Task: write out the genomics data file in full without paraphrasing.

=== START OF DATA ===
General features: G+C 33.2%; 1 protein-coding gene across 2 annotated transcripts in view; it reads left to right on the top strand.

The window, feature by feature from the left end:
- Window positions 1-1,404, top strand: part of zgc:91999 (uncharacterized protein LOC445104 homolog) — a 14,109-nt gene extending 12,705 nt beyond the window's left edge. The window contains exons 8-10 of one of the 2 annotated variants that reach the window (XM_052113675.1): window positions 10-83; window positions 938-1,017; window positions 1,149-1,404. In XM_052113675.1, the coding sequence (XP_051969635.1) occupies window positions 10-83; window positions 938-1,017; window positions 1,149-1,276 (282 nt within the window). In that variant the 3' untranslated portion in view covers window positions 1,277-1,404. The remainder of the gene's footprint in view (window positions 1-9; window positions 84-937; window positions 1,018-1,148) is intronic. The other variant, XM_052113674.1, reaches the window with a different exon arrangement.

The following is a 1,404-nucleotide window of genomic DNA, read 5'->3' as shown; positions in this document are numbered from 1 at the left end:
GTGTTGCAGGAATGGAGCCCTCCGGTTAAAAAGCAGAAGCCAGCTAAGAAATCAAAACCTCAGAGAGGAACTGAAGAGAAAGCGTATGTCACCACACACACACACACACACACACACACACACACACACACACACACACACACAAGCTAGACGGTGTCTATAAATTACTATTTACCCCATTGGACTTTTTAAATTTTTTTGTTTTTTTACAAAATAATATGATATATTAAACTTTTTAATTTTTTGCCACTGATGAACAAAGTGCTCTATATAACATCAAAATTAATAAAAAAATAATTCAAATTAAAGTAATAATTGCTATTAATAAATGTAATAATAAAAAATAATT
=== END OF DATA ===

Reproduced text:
General features: G+C 33.2%; 1 protein-coding gene across 2 annotated transcripts in view; it reads left to right on the top strand.

The window, feature by feature from the left end:
- Window positions 1-1,404, top strand: part of zgc:91999 (uncharacterized protein LOC445104 homolog) — a 14,109-nt gene extending 12,705 nt beyond the window's left edge. The window contains exons 8-10 of one of the 2 annotated variants that reach the window (XM_052113675.1): window positions 10-83; window positions 938-1,017; window positions 1,149-1,404. In XM_052113675.1, the coding sequence (XP_051969635.1) occupies window positions 10-83; window positions 938-1,017; window positions 1,149-1,276 (282 nt within the window). In that variant the 3' untranslated portion in view covers window positions 1,277-1,404. The remainder of the gene's footprint in view (window positions 1-9; window positions 84-937; window positions 1,018-1,148) is intronic. The other variant, XM_052113674.1, reaches the window with a different exon arrangement.

The following is a 1,404-nucleotide window of genomic DNA, read 5'->3' as shown; positions in this document are numbered from 1 at the left end:
GTGTTGCAGGAATGGAGCCCTCCGGTTAAAAAGCAGAAGCCAGCTAAGAAATCAAAACCTCAGAGAGGAACTGAAGAGAAAGCGTATGTCACCACACACACACACACACACACACACACACACACACACACACACACACACACAAGCTAGACGGTGTCTATAAATTACTATTTACCCCATTGGACTTTTTAAATTTTTTTGTTTTTTTACAAAATAATATGATATATTAAACTTTTTAATTTTTTGCCACTGATGAACAAAGTGCTCTATATAACATCAAAATTAATAAAAAAATAATTCAAATTAAAGTAATAATTGCTATTAATAAATGTAATAATAAAAAATAATT